Adjusting to college life can be hard. I remember getting to Penn State nearly two years ago feeling like I had lost everything that I knew and traded it in for some far-away ideal of an independent life. While college mostly includes living on your own, you’ll feel your independence remains limited. I learned this firsthand when I joined a sorority.
Less than two weeks after moving into my old, stuffy dorm room, I found myself racing down to the sorority “floors,” as we call them here at Penn State, to rush 18 sororities. Ten days of “trusting the process” and “finding my people” led me to a sorority I am still involved with and have very much enjoyed the past two years. I’ll admit I’ve been lucky to have found great friends and experienced college alongside them. However, I do believe the way Penn State Greek life, specifically sororities, handle the recruitment process results in undue anxiety.
You have to decide where you belong in Greek life before you have any idea of your classroom locations. You have to decide the type of friends you want to make and what kind of social life you want to have before spending a night out. And you have to make this huge decision that will affect the rest of your years at Penn State without even knowing your options. These factors led to a stressful, competitive recruitment process that leaves many girls feeling lonely rather than comfortable.
You become limited by the letters you choose, or that were chosen for you. Greek life provides so many great opportunities to grow as a person, friend and leader. But that often becomes overshadowed by the shallow aspects of it all.
Following the recent death of a Penn State sophomore fraternity member after a party, the university rolled out many serious changes to the Greek life community regarding fraternity houses and alcohol at socials with sororities.
Many students in Greek Life came together in an uproar, claiming the school stereotyped them for the poor choices of a few. They then cited all of their philanthropic endeavors as reasons for the school to drop the punishment on the entire Greek community.
I, as an active member of the Greek Life community, could not disagree more. Yes, we do a lot for the community through our philanthropies. Yes, a lot of our time spent during college life includes partying. But the culture here at Penn State and many other schools feels unhealthy. The amount of federally-mandated “Timely Warnings” the university must notify students of increases every year. Sexual assault, hazing and hospitalizations due to alcohol or alcohol-related circumstances occur far too often.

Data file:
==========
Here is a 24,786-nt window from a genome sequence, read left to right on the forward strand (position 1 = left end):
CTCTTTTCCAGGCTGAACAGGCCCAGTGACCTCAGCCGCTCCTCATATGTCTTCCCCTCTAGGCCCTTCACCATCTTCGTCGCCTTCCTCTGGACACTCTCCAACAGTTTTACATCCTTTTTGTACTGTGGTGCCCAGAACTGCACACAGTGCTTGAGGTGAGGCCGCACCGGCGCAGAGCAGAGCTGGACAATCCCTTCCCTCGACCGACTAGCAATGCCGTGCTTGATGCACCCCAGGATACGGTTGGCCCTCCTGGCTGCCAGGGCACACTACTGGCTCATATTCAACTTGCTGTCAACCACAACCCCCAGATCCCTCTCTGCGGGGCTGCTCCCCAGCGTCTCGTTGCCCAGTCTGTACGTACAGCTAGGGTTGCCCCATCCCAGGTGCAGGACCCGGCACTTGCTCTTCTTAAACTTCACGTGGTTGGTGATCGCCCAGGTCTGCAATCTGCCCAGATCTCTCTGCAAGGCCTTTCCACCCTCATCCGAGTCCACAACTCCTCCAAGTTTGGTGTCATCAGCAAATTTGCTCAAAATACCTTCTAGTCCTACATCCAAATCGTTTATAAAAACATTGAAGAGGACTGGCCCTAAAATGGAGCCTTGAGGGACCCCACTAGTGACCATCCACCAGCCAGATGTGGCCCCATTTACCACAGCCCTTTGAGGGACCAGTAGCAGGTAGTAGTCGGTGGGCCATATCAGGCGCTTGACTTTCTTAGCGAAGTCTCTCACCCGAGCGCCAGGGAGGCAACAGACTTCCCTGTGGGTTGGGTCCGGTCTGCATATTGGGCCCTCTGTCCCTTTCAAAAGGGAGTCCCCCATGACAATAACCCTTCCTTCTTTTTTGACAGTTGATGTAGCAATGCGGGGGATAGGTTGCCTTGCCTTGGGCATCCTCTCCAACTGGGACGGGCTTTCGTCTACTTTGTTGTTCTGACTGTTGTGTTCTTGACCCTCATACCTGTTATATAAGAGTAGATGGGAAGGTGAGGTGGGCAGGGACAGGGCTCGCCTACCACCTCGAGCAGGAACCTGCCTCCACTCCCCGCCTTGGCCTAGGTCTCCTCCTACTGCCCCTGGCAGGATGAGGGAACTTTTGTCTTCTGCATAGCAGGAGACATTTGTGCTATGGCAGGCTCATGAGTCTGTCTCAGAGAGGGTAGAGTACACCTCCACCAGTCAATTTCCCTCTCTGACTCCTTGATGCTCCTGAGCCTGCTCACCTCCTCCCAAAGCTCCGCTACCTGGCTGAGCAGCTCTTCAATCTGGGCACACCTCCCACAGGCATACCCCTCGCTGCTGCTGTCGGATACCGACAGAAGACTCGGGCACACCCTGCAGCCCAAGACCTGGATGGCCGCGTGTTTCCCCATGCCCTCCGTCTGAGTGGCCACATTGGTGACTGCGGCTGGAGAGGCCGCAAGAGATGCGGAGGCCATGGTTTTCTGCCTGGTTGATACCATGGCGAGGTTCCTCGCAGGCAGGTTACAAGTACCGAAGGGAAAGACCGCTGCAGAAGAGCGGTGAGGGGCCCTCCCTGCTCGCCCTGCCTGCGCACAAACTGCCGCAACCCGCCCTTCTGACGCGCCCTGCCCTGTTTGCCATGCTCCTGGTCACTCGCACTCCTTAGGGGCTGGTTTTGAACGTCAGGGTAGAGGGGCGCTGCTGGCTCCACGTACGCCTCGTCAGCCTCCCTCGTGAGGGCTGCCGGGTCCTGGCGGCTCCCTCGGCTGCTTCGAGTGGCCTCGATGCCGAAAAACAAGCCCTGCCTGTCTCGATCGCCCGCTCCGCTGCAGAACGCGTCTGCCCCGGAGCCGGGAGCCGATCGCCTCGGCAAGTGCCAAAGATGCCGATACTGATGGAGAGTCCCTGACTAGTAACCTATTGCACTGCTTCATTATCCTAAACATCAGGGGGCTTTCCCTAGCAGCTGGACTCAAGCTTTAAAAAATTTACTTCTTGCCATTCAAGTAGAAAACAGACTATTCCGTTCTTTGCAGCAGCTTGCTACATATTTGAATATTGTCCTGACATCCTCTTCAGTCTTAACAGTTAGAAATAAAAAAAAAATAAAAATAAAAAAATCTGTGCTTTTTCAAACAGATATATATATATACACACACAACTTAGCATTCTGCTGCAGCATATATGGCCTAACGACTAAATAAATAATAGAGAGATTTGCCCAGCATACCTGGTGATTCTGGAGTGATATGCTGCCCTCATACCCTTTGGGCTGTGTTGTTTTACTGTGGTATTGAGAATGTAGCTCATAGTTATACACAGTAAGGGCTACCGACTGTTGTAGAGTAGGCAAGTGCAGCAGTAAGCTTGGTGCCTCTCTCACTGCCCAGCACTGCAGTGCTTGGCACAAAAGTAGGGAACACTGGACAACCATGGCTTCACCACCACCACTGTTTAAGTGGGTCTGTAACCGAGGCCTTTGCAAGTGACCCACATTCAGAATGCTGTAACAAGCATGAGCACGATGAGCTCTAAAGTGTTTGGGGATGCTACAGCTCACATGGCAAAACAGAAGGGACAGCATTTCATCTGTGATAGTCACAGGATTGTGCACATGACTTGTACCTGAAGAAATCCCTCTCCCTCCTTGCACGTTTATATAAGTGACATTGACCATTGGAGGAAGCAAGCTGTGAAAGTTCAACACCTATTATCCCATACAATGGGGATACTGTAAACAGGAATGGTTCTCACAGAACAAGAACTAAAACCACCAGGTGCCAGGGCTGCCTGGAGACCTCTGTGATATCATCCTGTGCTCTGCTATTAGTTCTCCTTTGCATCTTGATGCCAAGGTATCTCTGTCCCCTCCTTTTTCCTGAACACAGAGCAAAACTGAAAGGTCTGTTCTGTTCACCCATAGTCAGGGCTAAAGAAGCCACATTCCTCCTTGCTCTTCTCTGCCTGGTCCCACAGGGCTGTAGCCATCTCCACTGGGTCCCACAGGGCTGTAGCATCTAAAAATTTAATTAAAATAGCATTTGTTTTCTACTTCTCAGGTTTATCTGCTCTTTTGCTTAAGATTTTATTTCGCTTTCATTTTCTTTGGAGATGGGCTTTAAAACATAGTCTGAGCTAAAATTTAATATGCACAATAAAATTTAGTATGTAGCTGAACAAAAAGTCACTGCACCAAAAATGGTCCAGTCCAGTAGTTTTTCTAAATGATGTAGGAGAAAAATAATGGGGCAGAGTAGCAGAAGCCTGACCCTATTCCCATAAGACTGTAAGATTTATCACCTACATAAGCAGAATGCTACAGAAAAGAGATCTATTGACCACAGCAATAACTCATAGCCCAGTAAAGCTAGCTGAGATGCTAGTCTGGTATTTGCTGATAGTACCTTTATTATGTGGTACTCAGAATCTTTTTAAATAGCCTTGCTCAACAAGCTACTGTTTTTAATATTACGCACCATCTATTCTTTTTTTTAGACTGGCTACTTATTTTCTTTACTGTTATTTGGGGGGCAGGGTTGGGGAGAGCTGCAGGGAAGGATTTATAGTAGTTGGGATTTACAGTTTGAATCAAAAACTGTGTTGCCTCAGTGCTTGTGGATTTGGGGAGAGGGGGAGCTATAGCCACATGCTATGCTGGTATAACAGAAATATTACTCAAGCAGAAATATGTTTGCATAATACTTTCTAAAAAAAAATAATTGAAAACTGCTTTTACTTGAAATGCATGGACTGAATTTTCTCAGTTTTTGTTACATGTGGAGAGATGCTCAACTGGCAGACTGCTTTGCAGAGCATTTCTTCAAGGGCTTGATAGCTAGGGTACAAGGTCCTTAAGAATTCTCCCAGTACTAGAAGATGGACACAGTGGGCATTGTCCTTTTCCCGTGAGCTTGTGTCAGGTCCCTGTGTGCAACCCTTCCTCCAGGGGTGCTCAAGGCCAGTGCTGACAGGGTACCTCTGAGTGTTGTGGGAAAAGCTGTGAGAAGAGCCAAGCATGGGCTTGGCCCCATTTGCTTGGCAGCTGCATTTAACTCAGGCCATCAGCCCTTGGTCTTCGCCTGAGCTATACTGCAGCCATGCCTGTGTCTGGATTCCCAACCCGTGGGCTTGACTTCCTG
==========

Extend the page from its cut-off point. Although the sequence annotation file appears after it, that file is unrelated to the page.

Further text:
Using “college” as the excuse to behave indecently will no longer work for the Penn State administration.
I doubt rules against drinking at fraternity parties will stick. Students will rebel against them and find loopholes. To students, the question of fairness lies at the heart of this issue. Should the university be able to shut down our social activities? Each can decide that on their own. However, I do understand that as an authoritative body, they needed to impose strict regulations to implement some sort of change.
The one change I do think was necessary and will be effective, however, lies in pushing back the recruitment process. Instead of holding fall recruitment, formal recruitment will be deferred to second semester. This change will give students an entire semester to find their way around campus. They can also make new friends and figure out how they want to get involved. That will seriously help the students deciding who they will spend time with for the next four years.
I would have felt so much more comfortable, if I’d rushed sororities a semester later. And I know many of my friends feel the same way. Coming into college, everything in your life changes and the overwhelming sense of confusion feels paralyzing. With a semester to settle in, familiarize yourself with your surroundings and meet new people, you’ll have a better perspective of the experience you’re looking to get out of Greek life.
Adjusting to college poses a challenge many of us don’t expect. Spending time getting to know yourself first will definitely make it easier.